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Leonardo's morphing surface demonstrator makes first flight
Thursday, 22 February 2024
The experimental data has potential for training artificial intelligence algorithms for maturing flight controls and future digital systems offering great reliability and incremental levels of autonomy, with reduced workload.

A European technological demonstrator integrated into a Leonardo C-27J aircraft has made its debut flight in Turin to test innovative morphing surfaces with adaptive technologies and digital flight control algorithms.

The C-27J Flying Test Bed, a technological demonstration aircraft in the European Clean Sky 2 programme, concluded at Turin's Caselle airport the Regional Integrated Aircraft Demonstration Platform (REG IADP) campaign. The in-flight demonstration concluded a technological development cycle that began 10 years ago in Europe under Leonardo's coordination, with the involvement of national aeronautical excellences integrated with a highly qualified European ecosystem of over 100 partners, inclusive of SMEs, Research Centres, Universities and Industries.

In-flight activities will validate the technical solutions conceived and designed by Leonardo's engineers in Turin and Pomigliano d'Arco, making a significant contribution to reducing the fuel consumption - and therefore towards a sustainable and climate neutral aviation - of the future aircraft. Leonardo made available its C-27J Spartan aircraft, renowned for its outstanding flight performance and multi-mission capabilities, as a European Flying Test Bed for experimenting innovative wing configurations featuring special mobile surfaces - Innovative Wingtips and Morphing Winglets - capable of changing shape during flight through active, adaptive technology and digital systems.

These unusual surfaces are manoeuvred by advanced electromechanical actuators with digital local control units and a central flight control computer on board of the aircraft which acts as a supervisor, checking and regulating the performance of the active Load Control and Alleviation system in real time to optimise the aircraft asset, performance and fuel consumption during the flight.

The WingTip is equipped with a mobile part measuring about 80 centimetres, capable of rotating by up to ±15 degrees, while the Winglet is a vertical flap about 1 metre high at the tip of the wing, composed of two independent mobile parts, each with a maximum rotation of +5 to -15 degrees.

"We are registering extraordinary technological results, made possible by an excellent European aeronautical ecosystem in which Leonardo is at the helm, brilliantly playing the part of innovation and sustainability coordinator," notes Aurelio Calcedonio Boscarino, in charge of Strategy and Innovation at Leonardo's Aircraft Division.

The availability of experimental data will represent a strategic technological asset, also because of its potential for training artificial intelligence algorithms for maturing flight controls and future digital systems offering great reliability and incremental levels of autonomy, with reduced workload, in order to optimise the characteristics and performance of future aircraft during all the phases of the flight, reducing overall weight, fuel consumption and costs, while optimizing the product throughout the life cycle".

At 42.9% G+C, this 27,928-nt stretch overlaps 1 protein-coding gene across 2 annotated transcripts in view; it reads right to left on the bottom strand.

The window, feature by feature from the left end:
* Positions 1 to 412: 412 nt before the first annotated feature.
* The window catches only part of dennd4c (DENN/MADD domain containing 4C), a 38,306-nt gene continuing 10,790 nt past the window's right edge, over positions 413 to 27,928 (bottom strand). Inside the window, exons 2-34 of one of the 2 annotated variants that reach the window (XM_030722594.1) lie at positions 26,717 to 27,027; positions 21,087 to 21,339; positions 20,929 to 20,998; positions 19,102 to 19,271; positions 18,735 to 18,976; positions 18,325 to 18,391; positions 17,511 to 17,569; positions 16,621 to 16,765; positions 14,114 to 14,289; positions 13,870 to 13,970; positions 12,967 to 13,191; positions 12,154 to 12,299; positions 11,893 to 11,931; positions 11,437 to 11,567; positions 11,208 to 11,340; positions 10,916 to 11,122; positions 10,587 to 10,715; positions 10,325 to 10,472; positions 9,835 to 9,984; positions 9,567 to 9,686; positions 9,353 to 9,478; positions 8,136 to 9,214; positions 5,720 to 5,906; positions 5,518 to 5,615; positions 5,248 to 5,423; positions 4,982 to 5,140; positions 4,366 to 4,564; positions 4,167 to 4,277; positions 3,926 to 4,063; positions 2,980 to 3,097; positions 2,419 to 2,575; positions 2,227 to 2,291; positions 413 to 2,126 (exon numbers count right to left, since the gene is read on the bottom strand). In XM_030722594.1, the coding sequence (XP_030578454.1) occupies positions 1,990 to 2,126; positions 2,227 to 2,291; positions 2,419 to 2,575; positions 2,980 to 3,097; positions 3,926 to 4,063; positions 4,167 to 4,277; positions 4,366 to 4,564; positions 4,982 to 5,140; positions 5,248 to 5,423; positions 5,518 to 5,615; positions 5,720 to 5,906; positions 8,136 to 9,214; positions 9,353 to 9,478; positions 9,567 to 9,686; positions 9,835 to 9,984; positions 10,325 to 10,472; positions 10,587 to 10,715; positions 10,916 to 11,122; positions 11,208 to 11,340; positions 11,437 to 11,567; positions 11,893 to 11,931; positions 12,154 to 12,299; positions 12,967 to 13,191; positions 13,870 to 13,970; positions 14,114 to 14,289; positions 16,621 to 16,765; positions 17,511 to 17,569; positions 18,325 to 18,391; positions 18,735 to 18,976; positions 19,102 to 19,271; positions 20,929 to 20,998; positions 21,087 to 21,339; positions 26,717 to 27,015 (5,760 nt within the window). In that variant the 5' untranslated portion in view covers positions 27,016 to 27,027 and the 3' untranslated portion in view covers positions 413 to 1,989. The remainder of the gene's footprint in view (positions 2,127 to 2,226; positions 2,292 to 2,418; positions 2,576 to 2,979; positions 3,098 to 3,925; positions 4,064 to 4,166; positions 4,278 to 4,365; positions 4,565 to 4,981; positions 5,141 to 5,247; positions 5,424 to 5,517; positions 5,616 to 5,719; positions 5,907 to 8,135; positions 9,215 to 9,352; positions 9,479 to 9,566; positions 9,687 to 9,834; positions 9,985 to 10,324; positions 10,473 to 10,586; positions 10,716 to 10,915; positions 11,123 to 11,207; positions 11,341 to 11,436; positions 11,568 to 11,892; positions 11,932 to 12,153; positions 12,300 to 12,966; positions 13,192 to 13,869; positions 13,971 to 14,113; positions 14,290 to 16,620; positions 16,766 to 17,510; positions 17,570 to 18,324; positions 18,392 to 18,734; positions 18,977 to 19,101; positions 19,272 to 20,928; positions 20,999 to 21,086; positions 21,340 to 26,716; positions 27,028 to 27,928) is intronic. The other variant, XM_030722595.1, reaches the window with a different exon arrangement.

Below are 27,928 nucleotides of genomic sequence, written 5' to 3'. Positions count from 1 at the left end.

This milestone comes only a few days after another important technological achievement under the European Clean Sky 2 programme: the new fuselage Pax Cabin Demonstrator.

On January 10, a full-scale demonstrator of a regional aircraft fuselage was taken from Leonardo's Large Structures Laboratory in Pomigliano d'Arco to the Fraunhofer Institute in Valley, Germany. The demonstrator is the result of Leonard's collaboration with twenty European partners, including universities, research centres, SMEs and industries.

Measuring 7.3 metres in length and having a diameter of 3.4 metres, the Pax Cabin Demonstrator structural components are made in composite materials assembled by using advanced automated systems. The goal of technological development is to improve onboard comfort with innovative environmental conditioning solutions and cabin components, such as onboard services and special seats. After passing vibration and acoustic testing in Leonardo's laboratories, the demonstration will be completed at the German research facility under the Leonardo's supervision, conducting comfort tests and validating the technologies integrated at the highest levels of maturity that can be achieved in research.

The research programme and the technological demonstrators were co-financed by the European Union within the framework of the Horizon 2020 programme, and will help develop the technologies required for a future generation of low-emissions aircraft: an essential element giving concrete form to the European Commission's commitment to achieving climate neutrality in air transportation by 2050.

The technologies developed under the Clean Sky programme, in synergy with those that will be developed under the Clean Aviation programme, contribute to guaranteeing a net reduction in greenhouse gases (GHGs) of at least 30% over the state of the art in 2020, aiming to permit the entry into service of a new generation of aircraft no later than 2035 and promoting replacement of 75% of the world's civil aviation fleet by 2050.

Leonardo is a founding partner of the Clean Sky 2 Joint Undertaking, now Clean Aviation JU, Europe's biggest technological research programme steering aviation towards a sustainable future.

Contact details from our directory:
Leonardo Aeronautics (Alenia) Airframer
Related aircraft programs:
Leonardo (Alenia) C-27J Spartan
Related directory sectors:
Airframe Assemblies